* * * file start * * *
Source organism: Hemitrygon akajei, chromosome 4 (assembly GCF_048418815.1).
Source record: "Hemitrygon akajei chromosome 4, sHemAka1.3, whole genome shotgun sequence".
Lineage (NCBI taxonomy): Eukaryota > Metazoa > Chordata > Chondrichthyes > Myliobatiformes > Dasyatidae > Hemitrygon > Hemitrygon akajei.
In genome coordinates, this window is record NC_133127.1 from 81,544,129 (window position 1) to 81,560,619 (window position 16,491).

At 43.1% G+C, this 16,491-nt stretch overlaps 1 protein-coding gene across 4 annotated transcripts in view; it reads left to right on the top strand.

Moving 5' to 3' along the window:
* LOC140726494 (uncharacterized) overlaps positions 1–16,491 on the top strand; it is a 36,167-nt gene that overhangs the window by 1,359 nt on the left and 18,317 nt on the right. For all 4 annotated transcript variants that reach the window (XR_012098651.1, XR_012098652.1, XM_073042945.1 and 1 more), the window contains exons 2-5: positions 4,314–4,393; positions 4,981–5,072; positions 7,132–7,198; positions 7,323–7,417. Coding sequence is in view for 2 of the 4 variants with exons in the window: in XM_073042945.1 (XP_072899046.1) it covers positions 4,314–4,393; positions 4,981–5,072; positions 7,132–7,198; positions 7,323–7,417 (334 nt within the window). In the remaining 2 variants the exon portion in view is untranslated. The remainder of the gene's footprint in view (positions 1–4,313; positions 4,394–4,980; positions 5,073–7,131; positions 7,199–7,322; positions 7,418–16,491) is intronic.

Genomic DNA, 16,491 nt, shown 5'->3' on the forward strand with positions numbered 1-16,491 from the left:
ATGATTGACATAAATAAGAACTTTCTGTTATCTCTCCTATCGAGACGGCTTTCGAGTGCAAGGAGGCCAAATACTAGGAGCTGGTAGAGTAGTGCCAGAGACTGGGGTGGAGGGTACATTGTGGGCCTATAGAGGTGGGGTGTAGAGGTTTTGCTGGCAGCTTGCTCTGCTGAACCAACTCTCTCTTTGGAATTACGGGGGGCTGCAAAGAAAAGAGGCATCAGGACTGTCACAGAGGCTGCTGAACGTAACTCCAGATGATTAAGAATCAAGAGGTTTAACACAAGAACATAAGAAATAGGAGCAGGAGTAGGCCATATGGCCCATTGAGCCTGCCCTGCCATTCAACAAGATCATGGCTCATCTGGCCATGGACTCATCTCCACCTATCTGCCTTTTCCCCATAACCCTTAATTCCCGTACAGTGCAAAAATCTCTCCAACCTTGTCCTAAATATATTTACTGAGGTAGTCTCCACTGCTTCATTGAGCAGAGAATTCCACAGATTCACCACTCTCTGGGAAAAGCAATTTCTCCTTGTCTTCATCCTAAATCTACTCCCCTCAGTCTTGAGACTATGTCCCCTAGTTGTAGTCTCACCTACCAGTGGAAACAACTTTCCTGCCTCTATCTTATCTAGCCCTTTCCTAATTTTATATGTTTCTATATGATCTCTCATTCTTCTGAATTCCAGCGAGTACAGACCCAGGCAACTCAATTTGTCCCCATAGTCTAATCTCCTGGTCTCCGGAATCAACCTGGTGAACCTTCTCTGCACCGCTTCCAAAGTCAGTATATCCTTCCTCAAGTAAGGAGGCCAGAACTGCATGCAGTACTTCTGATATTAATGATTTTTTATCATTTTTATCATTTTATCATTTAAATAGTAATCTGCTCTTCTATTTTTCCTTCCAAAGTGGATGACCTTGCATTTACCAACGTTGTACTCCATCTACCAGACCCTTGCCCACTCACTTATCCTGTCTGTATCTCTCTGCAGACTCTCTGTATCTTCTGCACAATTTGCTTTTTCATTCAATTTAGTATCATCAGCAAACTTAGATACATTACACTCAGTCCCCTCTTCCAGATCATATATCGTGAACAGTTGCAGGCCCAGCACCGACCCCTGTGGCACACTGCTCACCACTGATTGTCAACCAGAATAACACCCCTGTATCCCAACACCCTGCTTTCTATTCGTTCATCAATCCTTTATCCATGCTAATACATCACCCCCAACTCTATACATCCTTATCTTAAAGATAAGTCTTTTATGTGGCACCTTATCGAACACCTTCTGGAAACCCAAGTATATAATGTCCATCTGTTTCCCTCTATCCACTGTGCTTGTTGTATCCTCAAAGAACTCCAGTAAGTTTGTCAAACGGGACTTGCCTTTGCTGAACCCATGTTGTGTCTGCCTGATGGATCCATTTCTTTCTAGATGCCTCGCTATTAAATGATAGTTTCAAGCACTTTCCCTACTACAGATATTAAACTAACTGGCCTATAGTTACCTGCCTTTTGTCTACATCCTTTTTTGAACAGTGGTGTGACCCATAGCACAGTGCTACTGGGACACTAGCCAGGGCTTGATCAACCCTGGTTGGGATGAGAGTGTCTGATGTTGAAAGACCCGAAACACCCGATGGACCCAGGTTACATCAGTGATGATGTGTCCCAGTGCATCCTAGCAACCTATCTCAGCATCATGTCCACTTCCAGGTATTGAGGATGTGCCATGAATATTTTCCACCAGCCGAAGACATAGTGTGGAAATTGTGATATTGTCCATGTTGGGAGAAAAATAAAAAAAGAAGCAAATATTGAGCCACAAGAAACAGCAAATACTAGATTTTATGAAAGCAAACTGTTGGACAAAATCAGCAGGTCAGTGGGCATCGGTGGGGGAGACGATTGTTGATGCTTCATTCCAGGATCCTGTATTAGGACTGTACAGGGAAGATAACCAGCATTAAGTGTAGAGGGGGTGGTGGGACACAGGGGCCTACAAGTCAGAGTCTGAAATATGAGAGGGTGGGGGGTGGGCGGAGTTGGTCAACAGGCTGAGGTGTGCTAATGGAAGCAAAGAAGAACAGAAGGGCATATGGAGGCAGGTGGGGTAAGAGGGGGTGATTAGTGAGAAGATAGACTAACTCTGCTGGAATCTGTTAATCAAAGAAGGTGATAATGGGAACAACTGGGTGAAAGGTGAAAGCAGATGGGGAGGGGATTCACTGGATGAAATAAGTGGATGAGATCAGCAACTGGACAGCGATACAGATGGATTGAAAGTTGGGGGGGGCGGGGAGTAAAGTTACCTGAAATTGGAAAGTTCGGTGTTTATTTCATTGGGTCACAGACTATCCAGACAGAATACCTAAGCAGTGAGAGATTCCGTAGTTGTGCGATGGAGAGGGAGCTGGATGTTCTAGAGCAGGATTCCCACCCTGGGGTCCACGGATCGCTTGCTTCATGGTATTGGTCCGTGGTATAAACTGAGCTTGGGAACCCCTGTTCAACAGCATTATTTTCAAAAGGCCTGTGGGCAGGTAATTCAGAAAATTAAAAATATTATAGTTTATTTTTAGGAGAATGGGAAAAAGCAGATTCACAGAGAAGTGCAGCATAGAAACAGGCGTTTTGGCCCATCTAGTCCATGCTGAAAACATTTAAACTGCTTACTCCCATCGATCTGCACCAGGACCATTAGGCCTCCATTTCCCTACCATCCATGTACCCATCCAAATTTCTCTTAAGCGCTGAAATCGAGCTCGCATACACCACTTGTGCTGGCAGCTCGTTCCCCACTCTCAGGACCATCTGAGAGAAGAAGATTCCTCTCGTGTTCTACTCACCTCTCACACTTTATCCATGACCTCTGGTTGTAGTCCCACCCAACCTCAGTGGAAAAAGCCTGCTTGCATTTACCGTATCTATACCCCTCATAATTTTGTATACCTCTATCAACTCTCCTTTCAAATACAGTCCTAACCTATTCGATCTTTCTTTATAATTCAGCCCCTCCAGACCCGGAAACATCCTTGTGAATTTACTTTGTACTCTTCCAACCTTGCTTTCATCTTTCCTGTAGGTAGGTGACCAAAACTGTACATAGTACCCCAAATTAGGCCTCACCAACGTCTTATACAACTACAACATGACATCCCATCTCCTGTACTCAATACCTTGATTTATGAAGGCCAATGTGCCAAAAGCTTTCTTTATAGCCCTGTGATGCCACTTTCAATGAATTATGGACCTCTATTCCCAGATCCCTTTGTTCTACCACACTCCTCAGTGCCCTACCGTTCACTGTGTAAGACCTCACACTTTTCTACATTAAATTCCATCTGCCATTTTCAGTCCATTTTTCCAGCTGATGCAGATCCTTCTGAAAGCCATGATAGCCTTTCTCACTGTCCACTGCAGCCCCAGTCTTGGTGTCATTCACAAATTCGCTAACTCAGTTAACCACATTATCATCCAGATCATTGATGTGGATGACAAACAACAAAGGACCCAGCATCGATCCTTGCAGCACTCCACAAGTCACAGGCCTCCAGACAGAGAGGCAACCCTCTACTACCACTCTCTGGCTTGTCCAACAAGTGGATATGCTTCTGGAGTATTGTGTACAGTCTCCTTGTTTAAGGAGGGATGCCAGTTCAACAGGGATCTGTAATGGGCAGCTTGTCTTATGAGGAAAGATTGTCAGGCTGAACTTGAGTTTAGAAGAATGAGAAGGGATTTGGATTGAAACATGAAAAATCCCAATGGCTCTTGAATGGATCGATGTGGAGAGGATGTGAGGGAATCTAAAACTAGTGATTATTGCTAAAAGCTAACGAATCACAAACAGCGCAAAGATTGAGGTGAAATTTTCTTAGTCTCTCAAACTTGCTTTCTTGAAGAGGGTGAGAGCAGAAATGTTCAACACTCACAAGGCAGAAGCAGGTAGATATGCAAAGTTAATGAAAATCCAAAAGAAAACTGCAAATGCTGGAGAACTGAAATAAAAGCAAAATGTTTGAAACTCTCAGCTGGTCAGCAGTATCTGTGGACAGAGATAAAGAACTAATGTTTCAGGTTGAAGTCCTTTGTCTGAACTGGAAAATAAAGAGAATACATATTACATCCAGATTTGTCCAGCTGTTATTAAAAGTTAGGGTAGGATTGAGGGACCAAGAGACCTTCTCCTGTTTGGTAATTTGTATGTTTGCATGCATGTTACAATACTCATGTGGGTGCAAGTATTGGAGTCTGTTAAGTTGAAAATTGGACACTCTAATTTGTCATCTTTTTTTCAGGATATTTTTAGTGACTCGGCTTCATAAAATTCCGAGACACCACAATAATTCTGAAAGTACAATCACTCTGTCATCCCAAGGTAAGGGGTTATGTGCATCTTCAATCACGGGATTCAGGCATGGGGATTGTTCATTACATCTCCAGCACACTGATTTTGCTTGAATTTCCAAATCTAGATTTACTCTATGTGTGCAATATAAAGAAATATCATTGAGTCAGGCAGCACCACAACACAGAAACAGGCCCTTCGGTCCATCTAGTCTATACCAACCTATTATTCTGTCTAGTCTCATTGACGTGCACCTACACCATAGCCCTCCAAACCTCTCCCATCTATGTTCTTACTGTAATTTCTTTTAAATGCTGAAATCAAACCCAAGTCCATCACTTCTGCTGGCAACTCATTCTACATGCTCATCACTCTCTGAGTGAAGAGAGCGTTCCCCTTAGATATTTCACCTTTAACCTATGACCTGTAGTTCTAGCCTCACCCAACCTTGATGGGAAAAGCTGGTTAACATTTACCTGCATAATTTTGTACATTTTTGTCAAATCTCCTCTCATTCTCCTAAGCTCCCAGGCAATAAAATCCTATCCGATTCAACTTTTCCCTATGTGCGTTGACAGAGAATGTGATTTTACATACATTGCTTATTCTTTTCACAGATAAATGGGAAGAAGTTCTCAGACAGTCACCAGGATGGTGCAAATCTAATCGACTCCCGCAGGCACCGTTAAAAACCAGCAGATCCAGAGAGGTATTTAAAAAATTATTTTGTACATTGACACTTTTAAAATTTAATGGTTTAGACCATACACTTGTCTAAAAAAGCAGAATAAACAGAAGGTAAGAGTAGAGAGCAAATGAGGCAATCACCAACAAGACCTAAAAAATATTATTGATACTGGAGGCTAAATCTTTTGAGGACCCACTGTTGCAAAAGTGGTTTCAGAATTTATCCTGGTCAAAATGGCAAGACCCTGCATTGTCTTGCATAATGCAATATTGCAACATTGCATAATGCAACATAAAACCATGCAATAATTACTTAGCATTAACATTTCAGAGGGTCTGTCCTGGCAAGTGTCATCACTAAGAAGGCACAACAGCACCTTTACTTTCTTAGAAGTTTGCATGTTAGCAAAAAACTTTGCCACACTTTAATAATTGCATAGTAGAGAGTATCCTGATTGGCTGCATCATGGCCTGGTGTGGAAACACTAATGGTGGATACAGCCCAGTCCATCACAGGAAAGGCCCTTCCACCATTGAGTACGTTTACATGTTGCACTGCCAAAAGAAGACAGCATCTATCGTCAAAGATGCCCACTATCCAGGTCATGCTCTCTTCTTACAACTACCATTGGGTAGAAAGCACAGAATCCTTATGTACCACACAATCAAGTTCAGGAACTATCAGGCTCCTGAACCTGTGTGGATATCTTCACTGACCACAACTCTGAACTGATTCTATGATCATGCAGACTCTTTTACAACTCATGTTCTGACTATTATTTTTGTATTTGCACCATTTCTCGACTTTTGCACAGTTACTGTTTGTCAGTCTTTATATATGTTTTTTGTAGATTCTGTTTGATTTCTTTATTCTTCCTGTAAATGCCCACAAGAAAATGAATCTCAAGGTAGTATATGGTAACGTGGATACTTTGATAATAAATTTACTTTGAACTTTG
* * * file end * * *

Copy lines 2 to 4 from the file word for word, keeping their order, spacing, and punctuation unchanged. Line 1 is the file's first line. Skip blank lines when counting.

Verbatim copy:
Source record: "Hemitrygon akajei chromosome 4, sHemAka1.3, whole genome shotgun sequence".
Lineage (NCBI taxonomy): Eukaryota > Metazoa > Chordata > Chondrichthyes > Myliobatiformes > Dasyatidae > Hemitrygon > Hemitrygon akajei.
In genome coordinates, this window is record NC_133127.1 from 81,544,129 (window position 1) to 81,560,619 (window position 16,491).